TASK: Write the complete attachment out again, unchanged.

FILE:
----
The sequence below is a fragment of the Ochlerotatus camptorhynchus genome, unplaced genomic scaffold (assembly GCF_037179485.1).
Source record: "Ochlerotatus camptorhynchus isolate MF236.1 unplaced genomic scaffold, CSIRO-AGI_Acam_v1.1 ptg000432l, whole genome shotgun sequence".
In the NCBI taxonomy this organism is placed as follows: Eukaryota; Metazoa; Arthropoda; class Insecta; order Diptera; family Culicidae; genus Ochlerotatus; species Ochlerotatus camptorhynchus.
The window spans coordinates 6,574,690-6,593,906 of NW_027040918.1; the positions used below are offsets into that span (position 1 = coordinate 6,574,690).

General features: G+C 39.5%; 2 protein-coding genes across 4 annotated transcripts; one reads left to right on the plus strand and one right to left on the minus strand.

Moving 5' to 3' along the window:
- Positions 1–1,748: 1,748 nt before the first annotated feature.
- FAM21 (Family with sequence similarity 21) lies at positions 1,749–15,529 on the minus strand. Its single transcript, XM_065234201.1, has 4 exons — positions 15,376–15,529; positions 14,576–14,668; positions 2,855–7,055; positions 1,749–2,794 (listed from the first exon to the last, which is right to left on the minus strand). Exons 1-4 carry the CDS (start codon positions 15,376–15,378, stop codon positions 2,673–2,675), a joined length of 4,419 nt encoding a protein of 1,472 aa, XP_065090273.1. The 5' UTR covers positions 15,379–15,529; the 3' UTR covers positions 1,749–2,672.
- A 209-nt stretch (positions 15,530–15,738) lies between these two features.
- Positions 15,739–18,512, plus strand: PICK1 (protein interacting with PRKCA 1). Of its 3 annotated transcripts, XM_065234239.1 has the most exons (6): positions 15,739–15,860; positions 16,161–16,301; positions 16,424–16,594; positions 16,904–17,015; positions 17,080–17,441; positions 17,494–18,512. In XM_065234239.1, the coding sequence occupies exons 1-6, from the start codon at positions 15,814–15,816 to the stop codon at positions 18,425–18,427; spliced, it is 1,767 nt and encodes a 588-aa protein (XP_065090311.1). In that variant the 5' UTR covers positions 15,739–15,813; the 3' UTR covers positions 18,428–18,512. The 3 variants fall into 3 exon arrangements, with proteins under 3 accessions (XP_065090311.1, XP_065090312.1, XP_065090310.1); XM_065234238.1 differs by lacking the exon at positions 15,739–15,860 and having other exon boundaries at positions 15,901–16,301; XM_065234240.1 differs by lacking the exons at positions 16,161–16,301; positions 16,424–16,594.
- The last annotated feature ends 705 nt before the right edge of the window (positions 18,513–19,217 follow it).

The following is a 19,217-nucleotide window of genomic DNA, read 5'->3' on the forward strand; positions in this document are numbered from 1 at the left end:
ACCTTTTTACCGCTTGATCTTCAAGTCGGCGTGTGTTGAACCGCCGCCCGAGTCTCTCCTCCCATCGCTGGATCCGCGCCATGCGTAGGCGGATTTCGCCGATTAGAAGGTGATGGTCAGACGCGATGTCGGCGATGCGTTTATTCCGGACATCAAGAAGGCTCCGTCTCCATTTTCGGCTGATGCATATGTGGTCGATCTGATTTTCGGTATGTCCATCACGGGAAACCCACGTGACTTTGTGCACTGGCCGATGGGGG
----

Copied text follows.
The sequence below is a fragment of the Ochlerotatus camptorhynchus genome, unplaced genomic scaffold (assembly GCF_037179485.1).
Source record: "Ochlerotatus camptorhynchus isolate MF236.1 unplaced genomic scaffold, CSIRO-AGI_Acam_v1.1 ptg000432l, whole genome shotgun sequence".
In the NCBI taxonomy this organism is placed as follows: Eukaryota; Metazoa; Arthropoda; class Insecta; order Diptera; family Culicidae; genus Ochlerotatus; species Ochlerotatus camptorhynchus.
The window spans coordinates 6,574,690-6,593,906 of NW_027040918.1; the positions used below are offsets into that span (position 1 = coordinate 6,574,690).

General features: G+C 39.5%; 2 protein-coding genes across 4 annotated transcripts; one reads left to right on the plus strand and one right to left on the minus strand.

Moving 5' to 3' along the window:
- Positions 1–1,748: 1,748 nt before the first annotated feature.
- FAM21 (Family with sequence similarity 21) lies at positions 1,749–15,529 on the minus strand. Its single transcript, XM_065234201.1, has 4 exons — positions 15,376–15,529; positions 14,576–14,668; positions 2,855–7,055; positions 1,749–2,794 (listed from the first exon to the last, which is right to left on the minus strand). Exons 1-4 carry the CDS (start codon positions 15,376–15,378, stop codon positions 2,673–2,675), a joined length of 4,419 nt encoding a protein of 1,472 aa, XP_065090273.1. The 5' UTR covers positions 15,379–15,529; the 3' UTR covers positions 1,749–2,672.
- A 209-nt stretch (positions 15,530–15,738) lies between these two features.
- Positions 15,739–18,512, plus strand: PICK1 (protein interacting with PRKCA 1). Of its 3 annotated transcripts, XM_065234239.1 has the most exons (6): positions 15,739–15,860; positions 16,161–16,301; positions 16,424–16,594; positions 16,904–17,015; positions 17,080–17,441; positions 17,494–18,512. In XM_065234239.1, the coding sequence occupies exons 1-6, from the start codon at positions 15,814–15,816 to the stop codon at positions 18,425–18,427; spliced, it is 1,767 nt and encodes a 588-aa protein (XP_065090311.1). In that variant the 5' UTR covers positions 15,739–15,813; the 3' UTR covers positions 18,428–18,512. The 3 variants fall into 3 exon arrangements, with proteins under 3 accessions (XP_065090311.1, XP_065090312.1, XP_065090310.1); XM_065234238.1 differs by lacking the exon at positions 15,739–15,860 and having other exon boundaries at positions 15,901–16,301; XM_065234240.1 differs by lacking the exons at positions 16,161–16,301; positions 16,424–16,594.
- The last annotated feature ends 705 nt before the right edge of the window (positions 18,513–19,217 follow it).

The following is a 19,217-nucleotide window of genomic DNA, read 5'->3' on the forward strand; positions in this document are numbered from 1 at the left end:
ACCTTTTTACCGCTTGATCTTCAAGTCGGCGTGTGTTGAACCGCCGCCCGAGTCTCTCCTCCCATCGCTGGATCCGCGCCATGCGTAGGCGGATTTCGCCGATTAGAAGGTGATGGTCAGACGCGATGTCGGCGATGCGTTTATTCCGGACATCAAGAAGGCTCCGTCTCCATTTTCGGCTGATGCATATGTGGTCGATCTGATTTTCGGTATGTCCATCACGGGAAACCCACGTGACTTTGTGCACTGGCCGATGGGGG